3 hours ago, TheRascalKing said:

It also would not hurt to do an additional THIN coat or two of resin on the inside to help seal the glass strands.

So, I totally started putting pieces all over my arms and legs as I pulled them out of the box. Yeah, fiberglass is very itchy. When I went for my run I was feeling it. I'll hold off on the sanding. 

3 hours ago, TheRascalKing said:

Food for thought. I probably would have been better off paying someone to paint it, my first time around... but after what I've learned, I'm less afraid.

This is one that I've been tossing around. I was going to use automotive paint with hardener, because I wasn't happy with how beat up my Rustoleum paint job got after one day of costuming. However I was kind of talked out of it. After painting my Mando costume, I started to love the Montana Gold paint, but after doing some research it appears that others don't advise it for TKs. So, I picked up a can of Rustoleum High Performance Enamel Spray (the stuff in the chrome can) and will be spraying a clone helmet tomorrow. I've read great things about it and will discuss this afterwards. The reason I'm probably going to rattle can it again is for the ease of touch-ups and cost of products. Also, with all the disasters I encountered last time, I've learned my lessons and am far less concerned.

 

So, this all happened so fast I didn't even have time to put together a shopping list for myself. Fortunately, I've got plenty of stuff left over from my TK and Mando builds but this is where I'm reaching out to you guys. Let me go over a few things that kicked my butt last time. Keep in mind, I'm looking directly at centurion.

 

1. Paint. I've got all the Model Masters colors I need, but what are the opinions on this. Is Humbrol a better choice?

- I just talked about the Rustoleum High Performance Enamel. I'll test it tomorrow on that CT Bucket and even though it's satin, it should give me a decent indication of what it's like. What are your opinions? Let the debate begin, or direct me to a thread where the argument has already ensued.

2. Strapping. I've got plenty of black elastic, including the 10" material for my back closure. I already asked for recommendations on the suspenders, but what am I missing? I feel that the suspenders and abdomen are the base of the entire costume, so I want to get this right. Last time I tossed my snaps in favor of high strength Velcro but the Velcro tore up my Darkside Closet undershirt. Ideas?

3. Speaking of undersuits, since I already have the shirt and knee gaskets, I declined to purchase Jim's set. However, my cycling tights are probably going to be retired soon (they've been doing double duty and since it's cold in Virginia, I actually need them for cycling). I need to grab something new, but I really don't feel like going to Lululemon with my wife.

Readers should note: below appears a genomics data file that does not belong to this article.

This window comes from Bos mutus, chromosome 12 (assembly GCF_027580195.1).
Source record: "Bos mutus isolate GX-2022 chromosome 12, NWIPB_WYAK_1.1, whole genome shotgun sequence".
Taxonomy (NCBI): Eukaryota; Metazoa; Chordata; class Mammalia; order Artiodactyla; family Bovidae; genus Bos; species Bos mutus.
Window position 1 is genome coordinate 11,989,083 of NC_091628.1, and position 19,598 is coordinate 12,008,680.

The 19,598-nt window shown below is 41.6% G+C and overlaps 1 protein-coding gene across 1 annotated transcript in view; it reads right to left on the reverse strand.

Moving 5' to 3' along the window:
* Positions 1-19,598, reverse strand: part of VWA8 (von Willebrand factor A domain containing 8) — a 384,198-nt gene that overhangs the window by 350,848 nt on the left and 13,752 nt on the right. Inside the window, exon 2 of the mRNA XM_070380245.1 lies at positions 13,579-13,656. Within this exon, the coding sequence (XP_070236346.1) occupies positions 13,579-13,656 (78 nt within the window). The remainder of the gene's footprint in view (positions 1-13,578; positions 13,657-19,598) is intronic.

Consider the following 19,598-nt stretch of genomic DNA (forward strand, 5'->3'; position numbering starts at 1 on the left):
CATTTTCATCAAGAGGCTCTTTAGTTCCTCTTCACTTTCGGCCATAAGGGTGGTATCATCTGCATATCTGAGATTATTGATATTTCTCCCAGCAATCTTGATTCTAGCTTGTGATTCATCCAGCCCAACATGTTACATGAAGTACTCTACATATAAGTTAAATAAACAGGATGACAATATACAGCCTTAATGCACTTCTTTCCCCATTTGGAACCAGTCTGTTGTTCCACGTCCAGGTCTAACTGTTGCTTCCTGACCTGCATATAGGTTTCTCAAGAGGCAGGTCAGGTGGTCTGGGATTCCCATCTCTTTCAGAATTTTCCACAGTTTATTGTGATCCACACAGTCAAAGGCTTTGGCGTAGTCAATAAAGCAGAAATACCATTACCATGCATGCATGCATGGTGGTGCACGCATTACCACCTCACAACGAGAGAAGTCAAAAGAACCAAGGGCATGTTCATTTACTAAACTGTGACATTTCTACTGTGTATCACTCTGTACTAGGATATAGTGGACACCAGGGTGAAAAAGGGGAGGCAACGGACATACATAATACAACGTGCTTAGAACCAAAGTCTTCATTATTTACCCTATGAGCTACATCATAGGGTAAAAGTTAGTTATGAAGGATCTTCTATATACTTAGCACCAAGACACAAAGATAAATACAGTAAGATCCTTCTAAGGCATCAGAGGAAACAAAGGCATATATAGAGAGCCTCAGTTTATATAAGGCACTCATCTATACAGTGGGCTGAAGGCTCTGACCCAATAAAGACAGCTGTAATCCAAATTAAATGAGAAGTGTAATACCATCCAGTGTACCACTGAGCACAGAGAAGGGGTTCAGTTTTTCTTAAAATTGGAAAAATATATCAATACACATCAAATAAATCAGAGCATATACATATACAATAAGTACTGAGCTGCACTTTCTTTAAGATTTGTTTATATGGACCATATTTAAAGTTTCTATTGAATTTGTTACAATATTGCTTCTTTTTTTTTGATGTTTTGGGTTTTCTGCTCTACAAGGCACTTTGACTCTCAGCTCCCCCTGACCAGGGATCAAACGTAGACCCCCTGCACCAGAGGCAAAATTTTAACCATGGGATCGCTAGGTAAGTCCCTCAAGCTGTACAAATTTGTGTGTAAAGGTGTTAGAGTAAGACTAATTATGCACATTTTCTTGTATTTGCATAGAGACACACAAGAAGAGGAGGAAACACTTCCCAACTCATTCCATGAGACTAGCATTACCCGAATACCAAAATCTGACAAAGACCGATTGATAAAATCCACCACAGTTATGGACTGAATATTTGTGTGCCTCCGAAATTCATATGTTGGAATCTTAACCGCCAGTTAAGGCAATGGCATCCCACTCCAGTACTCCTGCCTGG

4. Blaster. Jeff provided me a pretty good list last time I asked this question, but some of the companies are no longer making blasters, or all I saw were OT weapons. I'm going to be picking up a resin printer in the next couple weeks, so that's an option, but what are the rest of you trooping with? According to the build roster there's still only one EIB/ Centurion ROTK, so has anyone else crossed this bridge yet? Also, I know the blaster is an optional accessory, but did I read somewhere that for EIB and Centurion it's required? Maybe I'm wrong.

5. CRL. With everything I learned last time, and after seeing what I'll be working with, I'm not worried about missing the mark on anything. But, regarding the lenses, what does "very slight curve and (are) convex in style" mean? Last time I did the basic welding shield lens trick, but I don't think that's enough this time around. Jims kit came with a nice piece of green acrylic, but it seems like it would fit into the flat category (even though the piece is curved).

I told you I write a lot. Any help is appreciated. Also, please throw out anything I may have missed. I don't do these build threads for just myself, in my real life I'm an analyst, so I actually enjoy building these "databases" for everyone to learn from. Hmm... database... that actually gives me a few ideas.

Oh. One more thing... Mandalorian spoiler alert. I finally saw a anthology (ROTK) costume with a pauldron and no back pack. Also, what did you think about the TK Mortar-man? I'd gladly paint a yellow stripe down the front of my old armor and get that guy going.

 

  • Like 1
Link to comment
Share on other sites

Jason, congrats and I look forward to this build.

1. Jims lenses are completely approvable. They are slightly convex. As I have said a few times now, the CRL was not intended to scare away anyone with near flat lenses, it was to discourage anyone trying to use the bubble lenses from the OT.

2. As far as I am aware of, I am the only Centurion ROTK and I believe there is me and one other who are EIB ROTK.

3. Paint, my vote is for White loss spray paint.

4. Strapping yes, following Kyle's method is my recommendation (obviously).

5. I do not recall if a blast was required for EIB or Centurion but I do recall that if you have one it must have the metal D-ring. I really don't know why this is even a question though, a Stormtrooper without a blaster is like screen doors on a submarine. Get a Pretorian Blaster and you will be G2G. 

6. Re-read through my build thread again. Back when I did my build, I followed a few suggestions to accurize the armor from others. I believe, I mention them when I did something to the armor that altered it significantly, (things that stick out were: moved the shoulder boxes for the shoulder straps on both the chest and back.)

 

Good luck with the build brother, and have fun with it.

Link to comment
Share on other sites

On 12/4/2020 at 5:43 PM, BigJasoni said: